Lumberjack Preacher

People of all ages—from 17 to 84—have joined our four mission trips to India. We have found something remarkable about people of any age: When they are willing to put themselves in God’s hands, it is amazing what God can do through them.

Take for instance Blondie Rohlf, 72, a man who worked in timber and mills most of his life. He had never preached a sermon when he volunteered to go as a speaker to India. He was willing and could read “reasonably well.” I was busy recruiting for a 10-team, 50-village mission in Andhra Pradesh, India, and said, “If you are willing and can read reasonably well, you can do it.” So, after selling his four-wheeler and some other items to raise money for the adventure, and after practicing a DVD sermon on a neighboring church, he was ready.

Friendly, outgoing and with a great sense of humor, Rohlf was a natural, loving the village people and being loved in return. His daughter, Irlene, gave the health talk each night and his granddaughter, Stacy, told the children’s Bible story. They saw more than 1,500 people baptized from their meetings alone. “It was a life-changing experience,” Rohlf said, and Irlene and Stacy echoed that sentiment.

But the story doesn’t stop there. There is a “reflex influence,” said Ellen White, with work that is done for the salvation of souls in far off lands (Testimonies, vol. 6, page 27). People on mission trips carry their cameras and camcorders, capturing the sights and needs. When invited, they give an enthusiastic report, and the spirit that comes back not only impacts the person coming home but also touches those who hear their report.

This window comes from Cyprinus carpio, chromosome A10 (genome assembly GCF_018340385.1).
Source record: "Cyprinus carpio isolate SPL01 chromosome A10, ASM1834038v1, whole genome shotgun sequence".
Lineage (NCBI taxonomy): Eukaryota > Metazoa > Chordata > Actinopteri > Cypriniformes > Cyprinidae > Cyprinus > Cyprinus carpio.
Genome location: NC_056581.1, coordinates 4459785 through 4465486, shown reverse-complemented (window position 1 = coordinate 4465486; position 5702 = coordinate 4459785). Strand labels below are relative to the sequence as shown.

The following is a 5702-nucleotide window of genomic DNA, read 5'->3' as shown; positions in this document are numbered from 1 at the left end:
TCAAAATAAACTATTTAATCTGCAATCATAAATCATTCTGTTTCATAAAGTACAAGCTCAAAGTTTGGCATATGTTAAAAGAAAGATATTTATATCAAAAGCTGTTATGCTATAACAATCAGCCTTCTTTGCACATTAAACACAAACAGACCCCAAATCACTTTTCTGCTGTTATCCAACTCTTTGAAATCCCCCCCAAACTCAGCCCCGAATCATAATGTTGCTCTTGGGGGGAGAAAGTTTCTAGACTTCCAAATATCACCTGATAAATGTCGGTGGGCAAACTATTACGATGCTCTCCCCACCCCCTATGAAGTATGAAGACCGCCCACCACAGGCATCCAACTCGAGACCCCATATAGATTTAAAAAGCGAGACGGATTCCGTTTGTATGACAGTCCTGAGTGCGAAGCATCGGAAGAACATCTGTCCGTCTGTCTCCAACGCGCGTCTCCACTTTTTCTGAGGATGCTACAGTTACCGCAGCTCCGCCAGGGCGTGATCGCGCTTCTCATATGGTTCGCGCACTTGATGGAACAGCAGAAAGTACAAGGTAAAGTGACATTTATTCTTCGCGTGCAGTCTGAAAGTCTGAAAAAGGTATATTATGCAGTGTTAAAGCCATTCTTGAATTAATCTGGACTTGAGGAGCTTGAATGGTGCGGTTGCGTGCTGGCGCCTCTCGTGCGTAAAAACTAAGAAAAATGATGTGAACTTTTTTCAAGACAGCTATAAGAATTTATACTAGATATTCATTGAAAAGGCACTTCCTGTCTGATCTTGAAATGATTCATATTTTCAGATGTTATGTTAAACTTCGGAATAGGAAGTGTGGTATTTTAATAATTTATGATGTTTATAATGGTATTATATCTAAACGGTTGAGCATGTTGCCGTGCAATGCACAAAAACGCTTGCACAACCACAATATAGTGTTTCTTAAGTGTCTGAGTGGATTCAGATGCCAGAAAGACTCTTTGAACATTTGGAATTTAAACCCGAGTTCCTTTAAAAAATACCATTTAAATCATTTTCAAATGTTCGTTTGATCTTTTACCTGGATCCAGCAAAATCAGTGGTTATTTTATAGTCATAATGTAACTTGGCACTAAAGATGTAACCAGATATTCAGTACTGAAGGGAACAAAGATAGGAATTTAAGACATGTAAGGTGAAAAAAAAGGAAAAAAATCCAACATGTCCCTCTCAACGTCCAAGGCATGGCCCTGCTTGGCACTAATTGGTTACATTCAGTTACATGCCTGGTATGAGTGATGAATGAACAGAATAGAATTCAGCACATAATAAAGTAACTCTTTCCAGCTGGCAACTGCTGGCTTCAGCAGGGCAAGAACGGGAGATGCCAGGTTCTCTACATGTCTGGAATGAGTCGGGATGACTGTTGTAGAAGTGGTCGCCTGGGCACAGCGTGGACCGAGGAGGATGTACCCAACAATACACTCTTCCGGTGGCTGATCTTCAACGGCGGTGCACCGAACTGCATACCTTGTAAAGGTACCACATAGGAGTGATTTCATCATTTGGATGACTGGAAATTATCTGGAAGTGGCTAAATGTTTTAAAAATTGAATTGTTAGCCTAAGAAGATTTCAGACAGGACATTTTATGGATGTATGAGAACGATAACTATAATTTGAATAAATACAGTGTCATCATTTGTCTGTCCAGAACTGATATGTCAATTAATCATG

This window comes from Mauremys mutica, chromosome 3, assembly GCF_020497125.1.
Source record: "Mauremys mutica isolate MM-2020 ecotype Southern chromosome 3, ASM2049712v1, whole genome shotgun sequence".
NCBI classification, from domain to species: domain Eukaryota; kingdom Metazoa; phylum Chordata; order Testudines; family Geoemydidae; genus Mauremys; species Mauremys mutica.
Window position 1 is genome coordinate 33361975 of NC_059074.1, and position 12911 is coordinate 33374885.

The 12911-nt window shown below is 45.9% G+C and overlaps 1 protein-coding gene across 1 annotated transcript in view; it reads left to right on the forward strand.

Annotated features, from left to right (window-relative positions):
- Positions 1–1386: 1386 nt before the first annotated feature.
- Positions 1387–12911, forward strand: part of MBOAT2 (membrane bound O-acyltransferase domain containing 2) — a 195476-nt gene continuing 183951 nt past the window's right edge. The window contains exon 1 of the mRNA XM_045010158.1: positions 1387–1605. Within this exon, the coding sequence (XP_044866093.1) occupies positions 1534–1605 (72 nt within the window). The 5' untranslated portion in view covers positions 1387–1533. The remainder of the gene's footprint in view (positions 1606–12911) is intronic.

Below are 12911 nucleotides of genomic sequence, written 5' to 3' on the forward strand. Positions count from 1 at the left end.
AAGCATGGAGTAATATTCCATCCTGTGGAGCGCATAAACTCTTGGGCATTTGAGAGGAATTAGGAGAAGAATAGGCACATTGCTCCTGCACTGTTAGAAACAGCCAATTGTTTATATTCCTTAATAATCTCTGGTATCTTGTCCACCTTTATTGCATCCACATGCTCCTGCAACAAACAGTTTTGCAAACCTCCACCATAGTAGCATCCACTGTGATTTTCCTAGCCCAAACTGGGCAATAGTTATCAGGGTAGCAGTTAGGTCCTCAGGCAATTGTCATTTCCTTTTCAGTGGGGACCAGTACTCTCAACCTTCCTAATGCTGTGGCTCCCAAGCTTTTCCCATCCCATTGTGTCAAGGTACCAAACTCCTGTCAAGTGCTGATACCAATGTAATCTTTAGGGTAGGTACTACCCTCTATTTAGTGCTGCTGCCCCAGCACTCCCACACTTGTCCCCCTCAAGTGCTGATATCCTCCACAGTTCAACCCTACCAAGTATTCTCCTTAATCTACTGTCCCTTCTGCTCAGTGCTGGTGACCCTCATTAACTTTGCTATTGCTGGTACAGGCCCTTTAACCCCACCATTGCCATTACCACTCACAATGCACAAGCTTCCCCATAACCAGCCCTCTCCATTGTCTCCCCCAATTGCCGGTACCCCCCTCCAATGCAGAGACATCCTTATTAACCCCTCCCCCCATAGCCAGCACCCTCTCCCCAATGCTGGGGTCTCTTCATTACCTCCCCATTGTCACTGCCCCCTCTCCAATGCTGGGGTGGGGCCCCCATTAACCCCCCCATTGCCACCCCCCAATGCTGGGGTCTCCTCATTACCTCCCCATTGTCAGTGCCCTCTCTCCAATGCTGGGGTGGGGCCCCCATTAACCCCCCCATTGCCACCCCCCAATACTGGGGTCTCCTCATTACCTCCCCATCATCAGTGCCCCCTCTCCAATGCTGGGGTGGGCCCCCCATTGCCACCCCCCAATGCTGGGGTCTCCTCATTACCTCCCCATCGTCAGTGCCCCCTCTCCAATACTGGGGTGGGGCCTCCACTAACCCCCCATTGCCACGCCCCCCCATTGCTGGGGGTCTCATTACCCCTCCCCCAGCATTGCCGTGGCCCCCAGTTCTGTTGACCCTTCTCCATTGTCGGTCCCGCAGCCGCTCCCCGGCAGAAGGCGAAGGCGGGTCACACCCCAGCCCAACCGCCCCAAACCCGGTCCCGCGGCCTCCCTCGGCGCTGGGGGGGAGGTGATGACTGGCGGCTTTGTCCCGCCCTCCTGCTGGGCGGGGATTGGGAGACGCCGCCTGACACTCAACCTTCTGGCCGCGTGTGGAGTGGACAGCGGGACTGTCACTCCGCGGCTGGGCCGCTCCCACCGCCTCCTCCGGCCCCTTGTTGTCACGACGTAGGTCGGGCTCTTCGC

Sensing a great need for church buildings to enfold the Lord’s many new “lambs,” Rohlf asked permission to make a low-key appeal for funds in his Medford, Ore., Sabbath School class. An unbelievable response netted $40,000, which, when matched four ways, resulted in funds to build 16-20 churches.

When the children of the church raised $500 for church buildings in India, a member, inspired by the children’s enthusiasm, said in Rohlf’s hearing, “I have a check for $1,000 in my pocket that I will give if you can get someone to match it.” He passed the word around and soon there was $1,000 more. Then he attended a class reunion in which $50,000 was donated for churches in India.

Rohlf volunteered for another series in India and, though retired, drove a school bus all year to raise the money for the trip. Only a broken foot kept him from going the second time.

The “reflex influence” has been spilling on a host of people whose awareness of our mission and its needs has been heightened and whose concern for the finishing of God’s work at home has been deepened. •

May 01, 2003 / Oregon Conference